Democratic presidential candidate Beto O’Rourke said workers living in the U.S. illegally who were swept up in immigration raids at chicken processing plants in Mississippi are “doing a job that no one else will do.” The jobs are hard and don’t pay well, but — at least at one of the plants that was raided — they are in demand.
Dianne Bell, a spokeswoman for the Mississippi Department of Employment Security, told us that 349 people used the agency over a three-day period after the raids to apply for approximately 240 job openings at Koch Foods. A chicken processing plant in Morton, Mississippi, owned by Koch Foods was among those raided by U.S. Immigration and Customs Enforcement agents.
On Aug. 7, ICE agents raided seven chicken processing plants in Mississippi. Its agents detained about 680 “removable aliens,” according to an ICE press release that contained affidavits used to obtain search warrants
According to the affidavits, Peco Foods chicken processing plants in Bay Springs, Canton and Walnut Grove and a Koch Foods plant in Morton were raided. A PH Food plant, also in Morton, a Pearl River Foods plant in Carthage and an A&B Inc. plant in Pelahatchie were also targeted in the raid.
A former congressman who represented the El Paso, Texas, area, O’Rourke spoke about “the real consequence and cost of Donald Trump” that he saw in the aftermath of the mass shooting in El Paso and the ICE raids in Mississippi.
O’Rourke, Aug. 18: I saw it again yesterday, in Mississippi, in Canton, in a community where nearly 700 people working in chicken processing plants, one of the toughest jobs in America, were raided, detained, taken from their kids, humiliated, hogtied, for the crime of being in this country, doing a job that no one else will do.
O’Rourke is correct that jobs in chicken processing plants are not easy. They do not pay well, and they can be dangerous. But there’s evidence that the jobs are also in demand — and not just by those living in the U.S. illegally.
We’ll first look at the job hazards and the low pay.
“There are many serious safety and health hazards in the poultry processing industry,” the federal Occupational Safety and Health Administration explains on its website. “These hazards include exposure to high noise levels, dangerous equipment, slippery floors, musculoskeletal disorders, and hazardous chemicals.”
They also don’t pay well, according to a 2016 report by the Government Accountability Office.
Citing Bureau of Labor Statistics data, the GAO said that “the meat and poultry industry had an hourly mean wage of $12.50 per hour in 2014 and an annual mean wage of $26,010.” That’s barely above 2014 federal poverty guidelines for a family of four, GAO noted.
As of May 2018, the mean wage wasn’t much higher at $13.68 per hour, according to BLS.
The jobs are disproportionately held by foreign-born, including undocumented, workers, and traditionally the industry “has been a starting point for new immigrants,” the GAO report said. “About 28.7 percent of meat and poultry workers were foreign-born noncitizens in 2015 compared to about 9.5 percent of all manufacturing workers, according to CPS data,” the GAO report said, referring to the Bureau of Labor Statistics’ Current Population Survey.
But that means that about 71 percent of meat and poultry workers are U.S. citizens.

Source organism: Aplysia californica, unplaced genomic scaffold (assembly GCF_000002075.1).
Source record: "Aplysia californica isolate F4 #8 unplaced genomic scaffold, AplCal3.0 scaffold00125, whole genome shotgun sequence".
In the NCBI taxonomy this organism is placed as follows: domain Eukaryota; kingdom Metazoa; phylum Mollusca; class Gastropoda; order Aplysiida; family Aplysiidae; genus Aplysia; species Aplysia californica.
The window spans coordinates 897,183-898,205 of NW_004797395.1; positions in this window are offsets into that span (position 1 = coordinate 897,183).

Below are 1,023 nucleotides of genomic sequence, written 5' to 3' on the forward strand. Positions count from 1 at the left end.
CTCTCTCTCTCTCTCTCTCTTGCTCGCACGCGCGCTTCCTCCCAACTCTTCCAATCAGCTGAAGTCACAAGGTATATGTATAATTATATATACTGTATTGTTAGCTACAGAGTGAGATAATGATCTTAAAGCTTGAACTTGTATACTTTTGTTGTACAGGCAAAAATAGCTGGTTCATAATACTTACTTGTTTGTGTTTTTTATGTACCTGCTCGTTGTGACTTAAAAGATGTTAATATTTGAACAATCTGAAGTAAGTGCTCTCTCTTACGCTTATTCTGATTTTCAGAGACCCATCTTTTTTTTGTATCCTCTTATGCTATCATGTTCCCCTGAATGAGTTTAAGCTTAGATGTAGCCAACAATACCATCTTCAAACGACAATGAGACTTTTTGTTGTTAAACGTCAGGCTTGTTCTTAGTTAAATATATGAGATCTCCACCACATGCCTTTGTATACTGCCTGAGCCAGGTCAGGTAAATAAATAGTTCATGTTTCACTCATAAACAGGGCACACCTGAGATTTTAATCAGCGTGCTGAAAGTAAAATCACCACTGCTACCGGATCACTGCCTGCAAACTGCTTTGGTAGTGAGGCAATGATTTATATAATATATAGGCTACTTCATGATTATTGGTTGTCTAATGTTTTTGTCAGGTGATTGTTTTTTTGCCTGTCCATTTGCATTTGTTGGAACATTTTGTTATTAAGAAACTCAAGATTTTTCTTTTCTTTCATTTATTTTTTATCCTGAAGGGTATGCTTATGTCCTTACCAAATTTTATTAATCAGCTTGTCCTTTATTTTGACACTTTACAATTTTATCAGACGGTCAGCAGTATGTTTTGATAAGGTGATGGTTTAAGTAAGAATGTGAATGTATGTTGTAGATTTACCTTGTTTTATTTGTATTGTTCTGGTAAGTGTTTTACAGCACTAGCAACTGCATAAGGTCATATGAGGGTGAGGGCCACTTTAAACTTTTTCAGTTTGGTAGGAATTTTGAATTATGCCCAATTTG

Also, an industry spokesman made the point that chicken processing plants provide some of the higher paying jobs in the areas where they are located.
“Our industry offers wages that are competitive, are often the highest paying entry level jobs in the communities in which they operate and offer competitive and affordable medical, dental and vision benefits as well as retirement savings plans,” Tom Super, a spokesman for the National Chicken Council, told us in an email.
On the day of the raid, Koch Foods contacted the Mississippi Department of Employment Security and sought help in filling approximately 240 jobs at the Morton plant, the agency’s spokeswoman told us. Bell said the state agency registered 242 applicants for Koch Foods after a job fair on Aug. 12, and another 107 applicants registered on Aug. 13 and 14 through the Forest WIN Job Center in Forest, Mississippi.
In total, at least 349 people registered for approximately 240 jobs, Bell said. “Please bear in mind that these numbers represent the applicants that MDES Staff assisted,” she told us. “These numbers do not include self-served customers who did not use our staff to apply, but did use our computers.”
Bell did not have data for other employers who were targeted in the ICE raids.
The United Food and Commercial Workers labor union represents workers at one of the Peco Foods and the Koch Foods plants that were raided, but we were unable to reach a union representative regarding the demand for jobs at those locations.
O’Rourke’s campaign provided us with news articles and think-tank reports about immigrants who are living and working in the U.S. legally and illegally. These reports said certain industries — farming and construction, in particular — rely heavily on immigrant labor, and that immigrants do not significantly affect the employment levels or wages of most native-born workers.
Vanda Felbab-Brown, a senior fellow at the Brookings Institution, writes that “undocumented workers often work the unpleasant, back–breaking jobs that native–born workers are not willing to do. Sectors with large numbers of undocumented workers include agriculture, construction, manufacturing, hospitality services, and seafood processing.”
That may be, but O’Rourke said those working in the chicken processing plants raided by ICE are “doing a job that no one else will do,” and there is evidence to the contrary.